Congress members' personal data exposed in DC Health Link Breach

Congress members' personal data exposed in DC Health Link Breach | Insurance Business America

Congress members' personal data exposed in DC Health Link Breach

Members of Congress may have had their personal data exposed in the dark web following a massive hit to health insurance marketplace DC Health Link.

A letter penned by House Speaker Kevin McCarthy and Minority Leader Hakeem Jeffries warned that the impact of the breach “could be extraordinary,” placing lawmakers, their employees, and families at risk of identity theft, financial crimes, and physical threats.

Addressing the executive director of DC Health Benefit Exchange Authority, McCarty and Hakeem outlined that thousands of House members, employees, and their families have enrolled in health insurance through DC Health Link, indicating that the full size and scope of the breach could be significant.

The letter also confirmed that the FBI has been investigating the incident and has been able to determine that the stolen data was made available for purchase in the dark web.

Some cybercriminals have already claimed responsibility for the hack, according to a report by the Associated Press, with one hacker boasting that he had stolen more than 55,000 records and exclaiming “Glory to Russia” in Cyrillic.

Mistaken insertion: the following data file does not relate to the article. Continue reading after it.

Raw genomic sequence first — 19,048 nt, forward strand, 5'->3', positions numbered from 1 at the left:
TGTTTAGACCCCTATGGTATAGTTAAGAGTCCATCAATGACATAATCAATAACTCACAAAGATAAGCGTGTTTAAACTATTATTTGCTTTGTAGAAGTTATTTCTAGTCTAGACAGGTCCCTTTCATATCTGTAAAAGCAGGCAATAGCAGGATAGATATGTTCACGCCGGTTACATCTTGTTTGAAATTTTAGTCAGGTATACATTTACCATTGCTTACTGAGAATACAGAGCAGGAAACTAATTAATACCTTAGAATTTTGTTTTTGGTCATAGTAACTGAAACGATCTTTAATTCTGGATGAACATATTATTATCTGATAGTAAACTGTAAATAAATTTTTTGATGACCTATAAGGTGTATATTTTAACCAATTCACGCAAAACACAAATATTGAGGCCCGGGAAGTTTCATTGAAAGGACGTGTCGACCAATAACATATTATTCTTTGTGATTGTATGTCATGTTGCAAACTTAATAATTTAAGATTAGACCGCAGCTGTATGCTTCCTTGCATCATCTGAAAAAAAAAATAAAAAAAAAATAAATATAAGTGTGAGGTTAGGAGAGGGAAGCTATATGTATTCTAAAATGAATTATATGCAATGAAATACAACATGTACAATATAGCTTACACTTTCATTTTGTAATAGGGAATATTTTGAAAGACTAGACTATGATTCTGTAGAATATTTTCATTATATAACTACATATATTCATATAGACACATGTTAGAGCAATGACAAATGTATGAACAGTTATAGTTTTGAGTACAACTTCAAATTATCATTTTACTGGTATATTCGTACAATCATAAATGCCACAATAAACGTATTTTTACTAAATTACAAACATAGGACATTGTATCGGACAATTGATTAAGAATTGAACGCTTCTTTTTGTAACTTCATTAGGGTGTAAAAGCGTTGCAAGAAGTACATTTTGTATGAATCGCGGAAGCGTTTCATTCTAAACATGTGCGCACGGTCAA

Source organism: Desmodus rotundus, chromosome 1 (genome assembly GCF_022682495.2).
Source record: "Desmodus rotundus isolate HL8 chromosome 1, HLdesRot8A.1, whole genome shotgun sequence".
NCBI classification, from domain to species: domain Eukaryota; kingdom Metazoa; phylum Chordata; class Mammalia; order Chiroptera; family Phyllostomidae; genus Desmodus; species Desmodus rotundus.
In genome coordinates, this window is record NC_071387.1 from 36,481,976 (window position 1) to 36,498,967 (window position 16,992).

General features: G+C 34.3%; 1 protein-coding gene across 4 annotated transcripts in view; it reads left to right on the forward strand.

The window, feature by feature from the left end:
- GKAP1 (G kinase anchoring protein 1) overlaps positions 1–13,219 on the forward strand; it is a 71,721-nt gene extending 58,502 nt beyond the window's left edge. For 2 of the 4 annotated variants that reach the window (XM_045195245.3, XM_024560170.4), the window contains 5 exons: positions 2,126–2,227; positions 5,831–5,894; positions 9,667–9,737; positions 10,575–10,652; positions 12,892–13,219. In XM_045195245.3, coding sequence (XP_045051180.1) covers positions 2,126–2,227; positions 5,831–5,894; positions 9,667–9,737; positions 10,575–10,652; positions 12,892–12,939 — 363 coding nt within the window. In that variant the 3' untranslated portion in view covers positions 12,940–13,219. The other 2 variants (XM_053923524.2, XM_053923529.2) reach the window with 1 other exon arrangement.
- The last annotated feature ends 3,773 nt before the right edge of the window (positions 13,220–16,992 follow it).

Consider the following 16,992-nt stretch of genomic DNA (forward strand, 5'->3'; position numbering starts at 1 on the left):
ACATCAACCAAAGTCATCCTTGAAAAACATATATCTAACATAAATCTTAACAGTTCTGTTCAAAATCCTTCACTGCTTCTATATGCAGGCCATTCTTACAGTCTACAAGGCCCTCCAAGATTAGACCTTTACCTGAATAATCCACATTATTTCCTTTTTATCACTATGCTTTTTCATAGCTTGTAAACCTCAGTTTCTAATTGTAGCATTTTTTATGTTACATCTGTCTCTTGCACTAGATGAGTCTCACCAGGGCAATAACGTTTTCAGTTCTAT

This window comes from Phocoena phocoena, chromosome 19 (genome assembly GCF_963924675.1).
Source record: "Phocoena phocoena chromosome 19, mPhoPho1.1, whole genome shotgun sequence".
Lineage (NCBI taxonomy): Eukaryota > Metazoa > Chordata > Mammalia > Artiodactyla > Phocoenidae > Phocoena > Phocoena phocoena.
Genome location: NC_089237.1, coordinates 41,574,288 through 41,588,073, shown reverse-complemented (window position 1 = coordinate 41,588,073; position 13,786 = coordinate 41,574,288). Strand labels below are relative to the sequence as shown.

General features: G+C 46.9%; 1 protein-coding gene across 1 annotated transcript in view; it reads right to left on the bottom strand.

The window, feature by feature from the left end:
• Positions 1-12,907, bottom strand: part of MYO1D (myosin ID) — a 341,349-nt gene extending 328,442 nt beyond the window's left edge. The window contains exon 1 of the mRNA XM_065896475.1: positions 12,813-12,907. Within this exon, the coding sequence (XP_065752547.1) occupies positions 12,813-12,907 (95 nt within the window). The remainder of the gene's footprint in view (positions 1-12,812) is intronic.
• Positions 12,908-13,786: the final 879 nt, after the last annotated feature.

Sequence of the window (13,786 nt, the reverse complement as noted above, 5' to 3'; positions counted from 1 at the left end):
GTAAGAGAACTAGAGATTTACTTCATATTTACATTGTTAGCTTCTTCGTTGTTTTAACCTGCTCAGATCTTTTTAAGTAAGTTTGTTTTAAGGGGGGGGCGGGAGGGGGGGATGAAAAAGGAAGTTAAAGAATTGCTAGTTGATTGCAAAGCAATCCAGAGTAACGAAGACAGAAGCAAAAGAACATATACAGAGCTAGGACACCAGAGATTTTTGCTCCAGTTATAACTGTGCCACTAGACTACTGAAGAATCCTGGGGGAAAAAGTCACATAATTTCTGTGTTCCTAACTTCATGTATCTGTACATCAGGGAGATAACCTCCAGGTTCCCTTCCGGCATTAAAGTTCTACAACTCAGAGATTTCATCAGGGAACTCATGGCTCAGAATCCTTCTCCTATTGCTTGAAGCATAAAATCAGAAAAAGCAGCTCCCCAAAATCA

An internal memo sent to House staff obtained by NPR recommended the use of credit and identity theft monitoring resources. A similar memo sent out to all Senate email account holders said that anyone registered on the health insurance exchange should freeze their credit to prevent identity theft.

In response to the breach, DC Health Link said that it has “initiated a comprehensive investigation” with the help of forensic investigators and law enforcement.

“Concurrently, we are taking action to ensure the security and privacy of our users’ personal information. We are in the process of notifying impacted customers and will provide identity and credit monitoring services,” DC Health Link said in a statement. “In addition, and out of an abundance of caution, we will also provide credit monitoring services for all of our customers.”

A cyber threats index by the insurer Coalition revealed that 94% of organizations had at least one unencrypted service exposed to the internet in 2022. It also predicted a 13% increase in the number of new cyber vulnerabilities and exposures per month for 2023.